Privacy design requirements for DECODE

Jaap-Henk Hoepman
Thursday 6th July 2017

For the DECODE project we performed an initial study to chart the initial privacy requirements for DECODE and how they could be addressed in the DECODE architecture. As a point of departure we took the Privacy Design Strategies that we developed several years ago. These strategies translate
the soft legal norms into more concrete design requirements that engineers understand.

Eight privacy design strategies

In fact there are eight privacy design strategies in total, that we briefly describe below together with their ramifications regarding the DECODE architecture.

1. Minimise: Limit the processing of personal data as much as possible.

Explicit selection or exclusion of data items should be done by DECODE nodes according to strict rules, that depend on the specific application at hand.
As an example, data items processed by DECODE should always be tagged with an expiry date. This should happen at the smallest granularity of data items where a distinction between expiry dates is relevant. Any node that encounters a data item whose expiry date lies in the past should discard that data item (and any copies thereof under that node'’ control). This can also be enforced by the smart rules supported by the DECODE architecture.

2. Separate: Prevent correlation of personal data by separating the processing logically or physically.

DECODE’s use of a federated distributed storage based on blockchain technology, where the DECODE nodes each independently contribute their resources (storage and compute cycles) in a controlled manner to the overall system implements the "distribute" tactic a form of distribution/separation.

DECODE in the end provides a platform on top of which many different applications may run simultaneously. Isolation can be achieved by tagging data items with the application they were collected or created for, to avoid reuse of data items for other applications. The smart rules (that typically are at the core of such applications) can be used to force this isolation (by checking the tags of all data items they process), but we note this is a type of isolation ‘by convention’ only that in theory can be bypassed,

3. Abstract: Limit as much as possible the amount of detail of personal data being processed.

There may be a way for DECODE to implement a way to summarise data if it provides a query engine for aggregated data that removes all details and only provides aggregated information. Perturbation can perhaps be used in an ad-hoc fashion to the storage of raw data in some cases.

4. Hide: protect personal data, or make them unlinkable or unobservable. Prevent personal data becoming public. Prevent exposure of personal data by restricting access, or hiding its very existence.

Within DECODE access to data, including to personal data, is restricted based on the concept of entitlements. Only an actor possessing the necessary entitlements can  access a resource.  Entitlements are implemented based on the concept of attribute based credentials, that in fact provide another layer of privacy protection due to the fact that they are unlinkable to individuals (unless, of course, the attributes used identify a person by name or number). Finally, all personal data in DECODE is encrypted.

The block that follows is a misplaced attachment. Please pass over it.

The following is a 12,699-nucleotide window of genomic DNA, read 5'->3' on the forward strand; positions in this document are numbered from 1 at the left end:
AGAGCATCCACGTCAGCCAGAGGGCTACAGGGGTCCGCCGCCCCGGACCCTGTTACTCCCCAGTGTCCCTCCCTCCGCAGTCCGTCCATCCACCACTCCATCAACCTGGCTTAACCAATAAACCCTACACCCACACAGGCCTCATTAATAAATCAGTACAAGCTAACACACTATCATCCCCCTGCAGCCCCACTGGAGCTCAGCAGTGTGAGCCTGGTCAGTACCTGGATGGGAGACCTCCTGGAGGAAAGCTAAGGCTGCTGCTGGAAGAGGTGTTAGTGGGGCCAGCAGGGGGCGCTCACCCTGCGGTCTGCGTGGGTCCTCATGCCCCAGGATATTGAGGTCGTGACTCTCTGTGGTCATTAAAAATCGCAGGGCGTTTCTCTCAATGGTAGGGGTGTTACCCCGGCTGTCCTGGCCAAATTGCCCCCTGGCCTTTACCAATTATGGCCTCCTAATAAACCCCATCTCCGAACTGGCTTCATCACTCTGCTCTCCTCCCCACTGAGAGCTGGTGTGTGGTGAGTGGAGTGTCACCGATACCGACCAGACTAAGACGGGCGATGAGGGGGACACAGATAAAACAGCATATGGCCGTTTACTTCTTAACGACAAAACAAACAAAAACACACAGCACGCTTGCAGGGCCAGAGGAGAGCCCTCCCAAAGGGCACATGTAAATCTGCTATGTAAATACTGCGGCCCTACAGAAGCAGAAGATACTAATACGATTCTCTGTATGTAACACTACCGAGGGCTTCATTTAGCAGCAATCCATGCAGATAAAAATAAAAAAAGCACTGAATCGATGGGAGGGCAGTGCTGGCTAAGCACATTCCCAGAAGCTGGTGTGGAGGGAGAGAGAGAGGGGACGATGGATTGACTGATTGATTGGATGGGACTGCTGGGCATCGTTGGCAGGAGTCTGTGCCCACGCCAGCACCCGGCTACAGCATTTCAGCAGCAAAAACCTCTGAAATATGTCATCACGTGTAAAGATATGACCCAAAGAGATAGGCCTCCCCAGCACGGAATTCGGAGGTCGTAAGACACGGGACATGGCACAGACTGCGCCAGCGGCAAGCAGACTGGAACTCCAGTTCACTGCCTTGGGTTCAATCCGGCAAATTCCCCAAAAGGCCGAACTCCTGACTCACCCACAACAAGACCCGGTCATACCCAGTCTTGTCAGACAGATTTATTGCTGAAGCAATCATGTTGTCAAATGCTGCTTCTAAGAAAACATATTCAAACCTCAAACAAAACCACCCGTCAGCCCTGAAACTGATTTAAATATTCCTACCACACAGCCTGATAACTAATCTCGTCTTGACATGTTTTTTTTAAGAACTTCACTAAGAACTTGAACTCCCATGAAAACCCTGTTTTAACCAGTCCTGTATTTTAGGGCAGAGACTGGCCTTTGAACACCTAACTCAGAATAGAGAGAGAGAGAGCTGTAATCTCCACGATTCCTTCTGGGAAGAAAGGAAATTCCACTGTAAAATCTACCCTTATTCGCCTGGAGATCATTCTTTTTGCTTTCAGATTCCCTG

5. Inform: provide data subjects with adequate information about which personal data is processed, how it is processed, and for what purpose.

DECODE aims to implement this strategy in several ways. First of all, there is a strong focus on open source hard and software, both for the DECODE nodes as the interconnecting infrastructure. Second, transparency and auditability are core technical values. This is exemplified by the use of open blockchain technology for the mediation of all transactions involving personal data. Finally, DECODE aims to deploy declarative and intelligible smart-rules that can be well related to legal taxonomy.

6. Control: provide data subjects mechanisms to control the processing of their personal data.

The main element of control provided to users of the DECODE platform is by expressing entitlement conditions for the access to individual pieces of personal data. A graphical user interface and an intuitive language to express these conditions and the associated entitlements and smart rules will be developed to support the user to exert his or her control.

7. Enforce: commit to a privacy friendly way of processing personal data, and enforce this.

Services provided over the DECODE infrastructure should specify a clear privacy policy. The DECODE infrastructure itself should provide tools for easy enforcement of such privacy policies. This is partially achieved through the concept of entitlements, matching attributes, and the use of smart rules that govern the access to personal data.

8. Demonstrate: provide evidence that you process personal data in a privacy friendly way.

So-called Privacy Impact Assessments (PIA), also for the cases in which this is not mandatory, can be a good tool for assuring certainty, transparency of the processing and fostering trust in the architecture (mainly for public sector bodies and companies who are committed to adopt a PIA). It is recommended to each service provider offering services over the DECODE architecture to perform such a PIA. 

The DECODE architecture itself facilitates this through the use of open blockchain technology for the mediation of all transactions involving personal data, thus providing accountability as a built-in feature.


The eigth privacy design strategies proved to be useful tool to elicit privacy protecting recommendations for the DECODE architecture.

We will review the application of these ideas in the final DECODE architecture halfway through the project, and will propose more fine grained recommendations around that time.